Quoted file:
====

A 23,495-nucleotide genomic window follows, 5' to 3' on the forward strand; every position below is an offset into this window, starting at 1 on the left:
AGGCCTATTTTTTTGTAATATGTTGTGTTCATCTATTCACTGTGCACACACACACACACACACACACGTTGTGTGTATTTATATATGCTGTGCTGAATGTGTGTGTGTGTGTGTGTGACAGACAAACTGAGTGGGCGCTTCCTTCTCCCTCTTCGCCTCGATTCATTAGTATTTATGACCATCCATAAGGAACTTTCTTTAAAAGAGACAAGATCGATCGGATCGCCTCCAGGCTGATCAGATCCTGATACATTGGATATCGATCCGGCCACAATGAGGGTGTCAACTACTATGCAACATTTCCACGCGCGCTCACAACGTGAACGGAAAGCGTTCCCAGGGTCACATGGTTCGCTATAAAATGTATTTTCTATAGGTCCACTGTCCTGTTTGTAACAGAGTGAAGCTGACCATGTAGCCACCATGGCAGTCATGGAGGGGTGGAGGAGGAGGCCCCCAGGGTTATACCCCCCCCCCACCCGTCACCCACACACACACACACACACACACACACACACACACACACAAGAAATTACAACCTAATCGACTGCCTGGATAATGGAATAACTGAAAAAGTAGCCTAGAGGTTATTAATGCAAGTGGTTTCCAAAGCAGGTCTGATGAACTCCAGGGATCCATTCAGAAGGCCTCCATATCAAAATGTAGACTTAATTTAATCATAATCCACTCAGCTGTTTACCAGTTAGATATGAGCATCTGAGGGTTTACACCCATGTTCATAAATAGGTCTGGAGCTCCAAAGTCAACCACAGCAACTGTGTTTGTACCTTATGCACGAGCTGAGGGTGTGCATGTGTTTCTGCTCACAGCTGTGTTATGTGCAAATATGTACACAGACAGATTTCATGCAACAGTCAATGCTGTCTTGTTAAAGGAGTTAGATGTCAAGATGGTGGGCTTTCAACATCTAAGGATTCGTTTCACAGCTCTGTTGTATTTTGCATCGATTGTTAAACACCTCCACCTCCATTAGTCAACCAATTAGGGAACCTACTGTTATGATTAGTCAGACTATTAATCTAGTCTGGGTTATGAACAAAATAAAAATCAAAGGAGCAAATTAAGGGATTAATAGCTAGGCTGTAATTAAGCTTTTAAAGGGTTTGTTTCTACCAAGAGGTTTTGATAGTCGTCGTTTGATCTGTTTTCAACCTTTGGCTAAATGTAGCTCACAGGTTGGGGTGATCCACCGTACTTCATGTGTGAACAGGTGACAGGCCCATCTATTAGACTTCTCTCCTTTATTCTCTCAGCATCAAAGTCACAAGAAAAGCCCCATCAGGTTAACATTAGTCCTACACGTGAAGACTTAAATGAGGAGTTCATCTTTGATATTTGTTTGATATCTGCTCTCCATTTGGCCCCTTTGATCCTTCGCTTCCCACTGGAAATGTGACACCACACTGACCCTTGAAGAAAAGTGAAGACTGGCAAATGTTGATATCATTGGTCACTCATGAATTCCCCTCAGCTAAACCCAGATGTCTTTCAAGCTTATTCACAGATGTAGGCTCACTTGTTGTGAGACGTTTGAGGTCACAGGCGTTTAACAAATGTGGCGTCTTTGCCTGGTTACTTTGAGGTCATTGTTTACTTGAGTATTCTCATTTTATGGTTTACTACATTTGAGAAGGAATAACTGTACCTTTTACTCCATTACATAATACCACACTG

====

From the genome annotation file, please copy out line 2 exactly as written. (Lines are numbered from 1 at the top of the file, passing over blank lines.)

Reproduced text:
AGGCCTATTTTTTTGTAATATGTTGTGTTCATCTATTCACTGTGCACACACACACACACACACACACGTTGTGTGTATTTATATATGCTGTGCTGAATGTGTGTGTGTGTGTGTGTGACAGACAAACTGAGTGGGCGCTTCCTTCTCCCTCTTCGCCTCGATTCATTAGTATTTATGACCATCCATAAGGAACTTTCTTTAAAAGAGACAAGATCGATCGGATCGCCTCCAGGCTGATCAGATCCTGATACATTGGATATCGATCCGGCCACAATGAGGGTGTCAACTACTATGCAACATTTCCACGCGCGCTCACAACGTGAACGGAAAGCGTTCCCAGGGTCACATGGTTCGCTATAAAATGTATTTTCTATAGGTCCACTGTCCTGTTTGTAACAGAGTGAAGCTGACCATGTAGCCACCATGGCAGTCATGGAGGGGTGGAGGAGGAGGCCCCCAGGGTTATACCCCCCCCCCACCCGTCACCCACACACACACACACACACACACACACACACACACACACAAGAAATTACAACCTAATCGACTGCCTGGATAATGGAATAACTGAAAAAGTAGCCTAGAGGTTATTAATGCAAGTGGTTTCCAAAGCAGGTCTGATGAACTCCAGGGATCCATTCAGAAGGCCTCCATATCAAAATGTAGACTTAATTTAATCATAATCCACTCAGCTGTTTACCAGTTAGATATGAGCATCTGAGGGTTTACACCCATGTTCATAAATAGGTCTGGAGCTCCAAAGTCAACCACAGCAACTGTGTTTGTACCTTATGCACGAGCTGAGGGTGTGCATGTGTTTCTGCTCACAGCTGTGTTATGTGCAAATATGTACACAGACAGATTTCATGCAACAGTCAATGCTGTCTTGTTAAAGGAGTTAGATGTCAAGATGGTGGGCTTTCAACATCTAAGGATTCGTTTCACAGCTCTGTTGTATTTTGCATCGATTGTTAAACACCTCCACCTCCATTAGTCAACCAATTAGGGAACCTACTGTTATGATTAGTCAGACTATTAATCTAGTCTGGGTTATGAACAAAATAAAAATCAAAGGAGCAAATTAAGGGATTAATAGCTAGGCTGTAATTAAGCTTTTAAAGGGTTTGTTTCTACCAAGAGGTTTTGATAGTCGTCGTTTGATCTGTTTTCAACCTTTGGCTAAATGTAGCTCACAGGTTGGGGTGATCCACCGTACTTCATGTGTGAACAGGTGACAGGCCCATCTATTAGACTTCTCTCCTTTATTCTCTCAGCATCAAAGTCACAAGAAAAGCCCCATCAGGTTAACATTAGTCCTACACGTGAAGACTTAAATGAGGAGTTCATCTTTGATATTTGTTTGATATCTGCTCTCCATTTGGCCCCTTTGATCCTTCGCTTCCCACTGGAAATGTGACACCACACTGACCCTTGAAGAAAAGTGAAGACTGGCAAATGTTGATATCATTGGTCACTCATGAATTCCCCTCAGCTAAACCCAGATGTCTTTCAAGCTTATTCACAGATGTAGGCTCACTTGTTGTGAGACGTTTGAGGTCACAGGCGTTTAACAAATGTGGCGTCTTTGCCTGGTTACTTTGAGGTCATTGTTTACTTGAGTATTCTCATTTTATGGTTTACTACATTTGAGAAGGAATAACTGTACCTTTTACTCCATTACATAATACCACACTG